If we want to change our country, we have 15 lessons to learn from BBOG (II)
*This continues Wednesday’s piece on the 15 disciplines behind the Bring Back Our Girls (BBOG) campaign.
The discipline of leadership
On January 18, 2016, the journalist Kadaria Ahmed tried out a few tweets about the BBOG movement. The sum of her thesis? Its leaders needed to change. According to her, the ‘activists’ have become the story rather than the girls.
“Campaigns should not be static,” she said. “To succeed, they should be alive and evolve based on prevailing circumstances.”
This was on the face of it, a non sequitur.
The criticisms that the movement was facing were the exact same they have always faced, only this time Buhari’s supporters had taken the place of Jonathan’s supporters. The girls were still missing. Their mothers were still weeping. As @anwana_ime asked her that morning: “What is the prevailing circumstance. And how has it changed from the previous circumstance?”
But of course, ultimately, this criticism was a hammer by the irritated to shut down BBOG by targeting its leaders. It had become apparent that the movement itself could not be delegitimized successfully, and this was the next best thing.
Now, it is true that BBOG protesters can be combative on occasion, but it is as true as it is inevitable. History doesn’t have records of strong, passionate campaigners on major potentially divisive issues that haven’t, in that moment, at those times been seen as belligerent.
We remember Martin Luther King Jr now with the afterglow of hindsight, now that the world completely agrees with him, but at his time, the prevailing peacefulness of his protests were seen by ‘polite people’ as offensive – and his leadership, corrosive.
Reviewing Gallup polling from King’s time in a 1995 piece, political scientist Sheldon Appleton made this clear. “The overwhelming approval with which king is remembered today stands in ironic contrast to how he was perceived … while he was alive and active,” he reports.
“A number of survey items asked about King in the mid-sixties show him more reviled than revered – in fact, as one of the most disliked American political figures in that age of public opinion polling.”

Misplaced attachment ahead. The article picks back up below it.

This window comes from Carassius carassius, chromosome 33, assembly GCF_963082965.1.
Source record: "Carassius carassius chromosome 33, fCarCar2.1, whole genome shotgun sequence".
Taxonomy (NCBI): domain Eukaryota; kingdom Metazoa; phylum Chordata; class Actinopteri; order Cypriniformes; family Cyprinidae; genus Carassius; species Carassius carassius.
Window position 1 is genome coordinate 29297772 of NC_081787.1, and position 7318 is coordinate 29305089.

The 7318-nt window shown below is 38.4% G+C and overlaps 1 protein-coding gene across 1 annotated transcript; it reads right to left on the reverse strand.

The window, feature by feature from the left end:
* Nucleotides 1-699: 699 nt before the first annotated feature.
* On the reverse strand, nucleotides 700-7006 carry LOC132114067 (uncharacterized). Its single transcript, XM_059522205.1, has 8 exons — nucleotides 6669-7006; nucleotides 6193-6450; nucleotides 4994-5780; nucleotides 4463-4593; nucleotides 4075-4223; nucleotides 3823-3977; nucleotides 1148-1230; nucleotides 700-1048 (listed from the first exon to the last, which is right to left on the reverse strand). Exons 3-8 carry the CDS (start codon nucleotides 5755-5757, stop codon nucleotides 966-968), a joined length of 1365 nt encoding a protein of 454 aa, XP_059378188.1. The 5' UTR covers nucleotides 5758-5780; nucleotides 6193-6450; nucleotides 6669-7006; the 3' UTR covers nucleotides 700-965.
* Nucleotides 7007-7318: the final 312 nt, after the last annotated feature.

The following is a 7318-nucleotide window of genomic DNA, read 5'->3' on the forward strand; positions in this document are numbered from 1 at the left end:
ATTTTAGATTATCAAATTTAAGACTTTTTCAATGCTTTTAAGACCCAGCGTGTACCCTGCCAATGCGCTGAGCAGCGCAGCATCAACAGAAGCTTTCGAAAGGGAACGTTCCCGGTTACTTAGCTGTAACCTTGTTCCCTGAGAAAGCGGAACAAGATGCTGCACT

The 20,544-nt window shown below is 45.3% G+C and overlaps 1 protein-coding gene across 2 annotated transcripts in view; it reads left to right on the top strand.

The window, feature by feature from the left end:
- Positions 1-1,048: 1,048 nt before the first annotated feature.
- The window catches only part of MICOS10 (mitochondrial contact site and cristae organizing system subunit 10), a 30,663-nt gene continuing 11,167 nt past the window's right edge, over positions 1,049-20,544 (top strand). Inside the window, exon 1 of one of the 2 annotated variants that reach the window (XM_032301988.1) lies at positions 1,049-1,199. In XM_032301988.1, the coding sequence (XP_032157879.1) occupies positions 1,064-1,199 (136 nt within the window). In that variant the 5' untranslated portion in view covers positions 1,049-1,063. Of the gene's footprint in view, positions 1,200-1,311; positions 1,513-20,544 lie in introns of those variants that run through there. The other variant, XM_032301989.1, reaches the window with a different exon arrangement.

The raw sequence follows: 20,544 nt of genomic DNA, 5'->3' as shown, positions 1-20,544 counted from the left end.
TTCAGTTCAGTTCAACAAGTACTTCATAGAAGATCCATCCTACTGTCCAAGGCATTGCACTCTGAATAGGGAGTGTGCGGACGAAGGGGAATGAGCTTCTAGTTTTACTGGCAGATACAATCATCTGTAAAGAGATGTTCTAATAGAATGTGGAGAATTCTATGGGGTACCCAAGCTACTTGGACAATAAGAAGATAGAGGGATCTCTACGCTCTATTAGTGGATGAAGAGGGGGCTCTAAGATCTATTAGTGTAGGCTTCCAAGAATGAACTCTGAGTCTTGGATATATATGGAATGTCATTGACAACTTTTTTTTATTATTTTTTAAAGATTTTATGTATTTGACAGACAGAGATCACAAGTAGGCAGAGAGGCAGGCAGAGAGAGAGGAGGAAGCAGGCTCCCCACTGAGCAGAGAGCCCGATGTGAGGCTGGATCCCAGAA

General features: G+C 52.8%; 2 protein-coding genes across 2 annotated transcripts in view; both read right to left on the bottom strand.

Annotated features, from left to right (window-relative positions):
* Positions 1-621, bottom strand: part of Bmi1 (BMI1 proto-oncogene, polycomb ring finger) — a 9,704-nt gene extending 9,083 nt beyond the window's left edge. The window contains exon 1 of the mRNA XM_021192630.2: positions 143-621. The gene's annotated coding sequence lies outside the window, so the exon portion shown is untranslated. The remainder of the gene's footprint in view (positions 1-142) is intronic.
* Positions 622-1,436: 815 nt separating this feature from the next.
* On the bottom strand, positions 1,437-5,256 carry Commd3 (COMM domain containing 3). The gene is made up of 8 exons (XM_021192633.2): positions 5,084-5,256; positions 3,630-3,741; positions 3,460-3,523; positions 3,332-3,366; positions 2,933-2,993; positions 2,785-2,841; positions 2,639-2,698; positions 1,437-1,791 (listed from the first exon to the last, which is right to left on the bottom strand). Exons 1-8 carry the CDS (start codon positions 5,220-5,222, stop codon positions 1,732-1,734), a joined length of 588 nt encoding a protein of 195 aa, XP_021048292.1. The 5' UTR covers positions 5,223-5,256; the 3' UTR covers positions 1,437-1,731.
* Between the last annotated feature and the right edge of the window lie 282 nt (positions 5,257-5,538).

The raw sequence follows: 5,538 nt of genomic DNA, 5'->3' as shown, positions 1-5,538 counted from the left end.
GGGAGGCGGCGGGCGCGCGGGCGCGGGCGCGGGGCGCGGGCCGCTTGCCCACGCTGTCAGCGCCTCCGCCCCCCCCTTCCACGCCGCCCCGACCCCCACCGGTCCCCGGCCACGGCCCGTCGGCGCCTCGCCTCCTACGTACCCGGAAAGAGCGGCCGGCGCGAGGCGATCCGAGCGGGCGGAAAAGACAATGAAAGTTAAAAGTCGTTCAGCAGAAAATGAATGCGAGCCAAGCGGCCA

The first time King was assessed on a scalometer in 1964 – the year just before he was awarded the Nobel Prize – the only person the majority of citizens i.e. white Americans disliked more than King was the Soviet leader, Nikita Khrushchev.
You can’t evoke strong passions in people and retain your likeability numbers. Criticism of movement leaders – whether they are national icons like Gani Fawehinmi or global legends like Nelson Mandela – for being strong and attracting the disdain of those who disagree is therefore both unoriginal but, as in examples past, disingenuous.
Of course, where this attack works, it can be very effective: once you are able to cut off the head, the rest of the body dissembles. No movement is truly without a leader, formal or informal. The way the human being organizes is around passions, directed by a leader.
Beyond Ezekwesili, the attacks have also found another easy target – Aisha Yesufu, a strong voice who has put her neck on the line.
She is too loud, some have said, too strident. She has been accused her of focusing too narrowly on this one issue (rather than broadly, one would have to assume, on all the issues that concern Nigerians), and in one case someone actually asked why her husband wouldn’t keep her in check.
It is the kind of vitriol that can fell lesser (wo)men. But BBOG has disciplined itself to avoid this trap.
It has stuck with its natural leaders mostly because they have led by example. Those leaders have also been disciplined in lifting up those within the movement – elegantly ceding authority, credit, voice and authority in turn over the course of almost three-years.
Even corporate institutions with clear hierarchies and formal appointments, not to talk of robust remuneration, do not often achieve this feat.
The discipline of amplification
If BBOG has understood anything intuitively, it has been the strategic importance of media and messaging.
In addition to a consistent message, it has maintained opened lines with the media, been transparent with its affairs, opened its hands to scrutiny and maximized social connections and conversation.
To be sure, all of this is not of its deliberate making. The media has been drawn by the righteousness of the cause, willing itself as its champion, the Guardian placing a daily countdown on its homepage cover page, YNaija.com tracking each milestone, Channels TV leaving an open door.
But, there is also the fact of the leaders’ huge moral authority, the movement’s towering integrity, and its ability to handle itself both with dignity and with common sense.